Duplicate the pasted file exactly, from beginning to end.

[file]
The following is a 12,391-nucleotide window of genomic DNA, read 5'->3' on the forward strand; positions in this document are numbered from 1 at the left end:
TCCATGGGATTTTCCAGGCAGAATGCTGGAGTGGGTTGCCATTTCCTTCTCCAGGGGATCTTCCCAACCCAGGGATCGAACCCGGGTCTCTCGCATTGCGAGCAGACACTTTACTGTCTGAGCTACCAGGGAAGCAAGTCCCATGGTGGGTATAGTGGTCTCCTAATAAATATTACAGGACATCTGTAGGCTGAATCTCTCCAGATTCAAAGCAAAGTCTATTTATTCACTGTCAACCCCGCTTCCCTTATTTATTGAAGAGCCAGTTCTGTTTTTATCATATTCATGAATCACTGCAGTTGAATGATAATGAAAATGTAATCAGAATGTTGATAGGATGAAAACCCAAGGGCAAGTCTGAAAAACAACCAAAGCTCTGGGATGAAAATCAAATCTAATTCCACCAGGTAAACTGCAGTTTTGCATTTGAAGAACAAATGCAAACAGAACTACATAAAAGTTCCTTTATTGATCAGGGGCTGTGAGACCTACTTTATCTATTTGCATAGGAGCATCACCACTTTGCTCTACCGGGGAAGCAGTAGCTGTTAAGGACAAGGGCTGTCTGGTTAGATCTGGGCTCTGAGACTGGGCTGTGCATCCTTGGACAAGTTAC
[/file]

The following is a 12,391-nucleotide window of genomic DNA, read 5'->3' on the forward strand; positions in this document are numbered from 1 at the left end:
TCCATGGGATTTTCCAGGCAGAATGCTGGAGTGGGTTGCCATTTCCTTCTCCAGGGGATCTTCCCAACCCAGGGATCGAACCCGGGTCTCTCGCATTGCGAGCAGACACTTTACTGTCTGAGCTACCAGGGAAGCAAGTCCCATGGTGGGTATAGTGGTCTCCTAATAAATATTACAGGACATCTGTAGGCTGAATCTCTCCAGATTCAAAGCAAAGTCTATTTATTCACTGTCAACCCCGCTTCCCTTATTTATTGAAGAGCCAGTTCTGTTTTTATCATATTCATGAATCACTGCAGTTGAATGATAATGAAAATGTAATCAGAATGTTGATAGGATGAAAACCCAAGGGCAAGTCTGAAAAACAACCAAAGCTCTGGGATGAAAATCAAATCTAATTCCACCAGGTAAACTGCAGTTTTGCATTTGAAGAACAAATGCAAACAGAACTACATAAAAGTTCCTTTATTGATCAGGGGCTGTGAGACCTACTTTATCTATTTGCATAGGAGCATCACCACTTTGCTCTACCGGGGAAGCAGTAGCTGTTAAGGACAAGGGCTGTCTGGTTAGATCTGGGCTCTGAGACTGGGCTGTGCATCCTTGGACAAGTTAC